Grain exports booming in Argentina

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Wheat sales climbed 105 percent higher while corn rose 84 percent in ‘atypical’ months

Argentine farm exports rocketed 68 percent higher in the first quarter compared to the same 2015 period, thanks to new policies that prompted growers to sell stockpiles built up under the previous administration, the government said yesterday.

The surge in shipments from the grains powerhouse will likely weigh on global food prices, which are near a seven-year low and expected to fall farther due to slowing growth in the global economy.

In the first three months of the year, Argentina exported 19.97 million tons of farm products versus 11.91 million in the first quarter of 2015, the government said in a statement.

Free-markets proponent Mauricio Macri took office as president in December, promptly ditching the trade and currency controls applied by his predecessor Cristina Fernández de Kirchner.

His policies have been embraced by the markets and prompted a congratulatory visit from US President Barack Obama. But he could face political problems, with the country’s powerful trade unions opposing his spending cuts.

Leading the first-quarter export surge were wheat and corn, which growers piled up on their farms during CFK’s rule. She limited export of both crops and taxed the international shipments that were allowed to go through.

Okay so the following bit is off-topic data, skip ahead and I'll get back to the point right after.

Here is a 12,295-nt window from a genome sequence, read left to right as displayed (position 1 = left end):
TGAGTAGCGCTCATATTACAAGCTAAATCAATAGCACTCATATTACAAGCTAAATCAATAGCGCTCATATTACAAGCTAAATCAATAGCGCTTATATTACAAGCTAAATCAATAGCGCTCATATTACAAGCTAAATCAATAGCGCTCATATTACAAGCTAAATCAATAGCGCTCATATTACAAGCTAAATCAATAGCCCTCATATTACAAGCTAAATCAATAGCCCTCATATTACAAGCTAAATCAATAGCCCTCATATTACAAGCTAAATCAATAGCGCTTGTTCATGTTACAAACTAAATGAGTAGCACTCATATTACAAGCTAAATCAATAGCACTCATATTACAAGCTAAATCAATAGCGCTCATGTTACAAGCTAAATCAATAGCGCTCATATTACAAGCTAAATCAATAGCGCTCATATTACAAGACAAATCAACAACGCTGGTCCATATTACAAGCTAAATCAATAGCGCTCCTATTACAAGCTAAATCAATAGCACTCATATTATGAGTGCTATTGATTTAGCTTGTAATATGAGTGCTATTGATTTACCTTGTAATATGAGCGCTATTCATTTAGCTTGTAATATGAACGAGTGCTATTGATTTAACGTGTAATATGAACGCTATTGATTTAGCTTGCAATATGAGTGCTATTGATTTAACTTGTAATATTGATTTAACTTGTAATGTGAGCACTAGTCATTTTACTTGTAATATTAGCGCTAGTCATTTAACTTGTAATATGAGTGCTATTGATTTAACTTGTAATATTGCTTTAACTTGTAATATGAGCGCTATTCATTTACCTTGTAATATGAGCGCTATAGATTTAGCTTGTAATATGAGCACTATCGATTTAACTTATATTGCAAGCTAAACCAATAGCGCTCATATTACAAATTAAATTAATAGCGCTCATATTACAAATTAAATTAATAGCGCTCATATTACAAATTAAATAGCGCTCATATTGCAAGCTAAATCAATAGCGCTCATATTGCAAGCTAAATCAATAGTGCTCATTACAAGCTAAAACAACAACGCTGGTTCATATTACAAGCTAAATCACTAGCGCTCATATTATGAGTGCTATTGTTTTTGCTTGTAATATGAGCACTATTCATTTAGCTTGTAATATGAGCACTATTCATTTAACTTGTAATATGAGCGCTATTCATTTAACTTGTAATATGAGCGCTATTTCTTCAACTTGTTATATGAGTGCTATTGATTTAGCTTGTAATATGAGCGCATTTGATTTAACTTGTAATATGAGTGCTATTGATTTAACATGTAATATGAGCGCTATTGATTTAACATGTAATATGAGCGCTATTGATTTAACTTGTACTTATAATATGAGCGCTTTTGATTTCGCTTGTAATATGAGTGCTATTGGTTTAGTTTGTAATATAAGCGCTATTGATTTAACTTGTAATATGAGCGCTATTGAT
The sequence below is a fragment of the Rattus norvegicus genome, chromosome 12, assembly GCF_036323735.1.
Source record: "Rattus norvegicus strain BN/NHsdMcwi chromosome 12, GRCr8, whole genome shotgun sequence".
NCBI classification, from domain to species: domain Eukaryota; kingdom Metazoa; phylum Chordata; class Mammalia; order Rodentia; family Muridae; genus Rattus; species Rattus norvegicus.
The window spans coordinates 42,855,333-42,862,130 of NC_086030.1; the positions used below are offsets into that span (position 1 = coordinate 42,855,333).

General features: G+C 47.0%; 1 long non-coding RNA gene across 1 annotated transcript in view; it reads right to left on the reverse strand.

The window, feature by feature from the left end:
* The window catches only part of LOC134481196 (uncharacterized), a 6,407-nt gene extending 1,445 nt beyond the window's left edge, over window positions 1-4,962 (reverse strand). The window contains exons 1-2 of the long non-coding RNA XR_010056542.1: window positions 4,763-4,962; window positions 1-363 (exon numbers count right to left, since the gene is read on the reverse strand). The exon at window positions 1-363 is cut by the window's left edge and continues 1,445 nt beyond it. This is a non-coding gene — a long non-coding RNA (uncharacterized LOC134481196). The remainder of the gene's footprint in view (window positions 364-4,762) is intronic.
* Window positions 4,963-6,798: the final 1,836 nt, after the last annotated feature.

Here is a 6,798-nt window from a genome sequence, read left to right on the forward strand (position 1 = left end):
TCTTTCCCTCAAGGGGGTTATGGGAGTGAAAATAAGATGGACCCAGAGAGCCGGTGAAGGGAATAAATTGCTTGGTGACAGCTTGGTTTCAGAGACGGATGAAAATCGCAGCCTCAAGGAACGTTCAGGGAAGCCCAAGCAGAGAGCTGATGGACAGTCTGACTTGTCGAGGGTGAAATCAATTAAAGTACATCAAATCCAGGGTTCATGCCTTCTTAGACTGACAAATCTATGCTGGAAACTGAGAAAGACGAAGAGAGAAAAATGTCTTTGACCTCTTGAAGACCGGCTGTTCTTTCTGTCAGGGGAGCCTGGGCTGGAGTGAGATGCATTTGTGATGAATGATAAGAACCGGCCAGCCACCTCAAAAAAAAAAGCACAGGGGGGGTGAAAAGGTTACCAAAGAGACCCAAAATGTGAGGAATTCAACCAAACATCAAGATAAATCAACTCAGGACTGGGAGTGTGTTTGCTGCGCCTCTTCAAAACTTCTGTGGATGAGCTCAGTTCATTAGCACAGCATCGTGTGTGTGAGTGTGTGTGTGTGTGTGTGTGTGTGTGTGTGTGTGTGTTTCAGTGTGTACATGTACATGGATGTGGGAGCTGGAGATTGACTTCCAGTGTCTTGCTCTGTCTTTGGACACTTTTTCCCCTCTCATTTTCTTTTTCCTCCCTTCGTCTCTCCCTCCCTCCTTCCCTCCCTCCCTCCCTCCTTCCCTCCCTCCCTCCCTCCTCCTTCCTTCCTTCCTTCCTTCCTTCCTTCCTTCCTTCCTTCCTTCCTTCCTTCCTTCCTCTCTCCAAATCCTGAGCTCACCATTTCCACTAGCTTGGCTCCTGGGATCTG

Macri scrapped those policies. Wheat exports shot 105 percent higher while corn rose 84 percent.

Chicago Board of trade corn prices are up about five percent so far for 2016 but have struggled to rise above US$4 a bushel, due in part to Argentina’s stepped-up export pace.

CBOT wheat prices are down about two percent so far in 2016.

“Wheat re-entered historic markets such as Egypt, Morocco, Indonesia and Vietnam. Argentina exported more than three million tons of wheat to these markets during the quarter, twice the amount in the same 2015 period,” the statement said.

Argentina is also the world’s top supplier of soy meal livestock feed, exports of which grew 73 percent during the quarter. Soy production is likely to be crimped this year by flooding at the start of the harvest in April.

Ernesto Ambrosetti, economist at the Argentine Rural Society (SRA), which represents big farms, said the country had nonetheless reclaimed its place as a reliable food supplier. He said farm exports have come to US$9.9 billion since Macri took office, 60 percent higher year on year.

Argentina’s CIARA-CEC export company chamber warned not to expect such a big first-quarter increase next year.

“Export growth in the first quarter was due to measures taken by the new administration that allowed trading of accumulated stocks of grains and cereals, which made this an atypical quarter,” said CIARA-CEC spokesman Andrés Alcaraz.

“The first quarter of the year is usually one of low activity,” Alcaraz said.

By Hugh Bronstein

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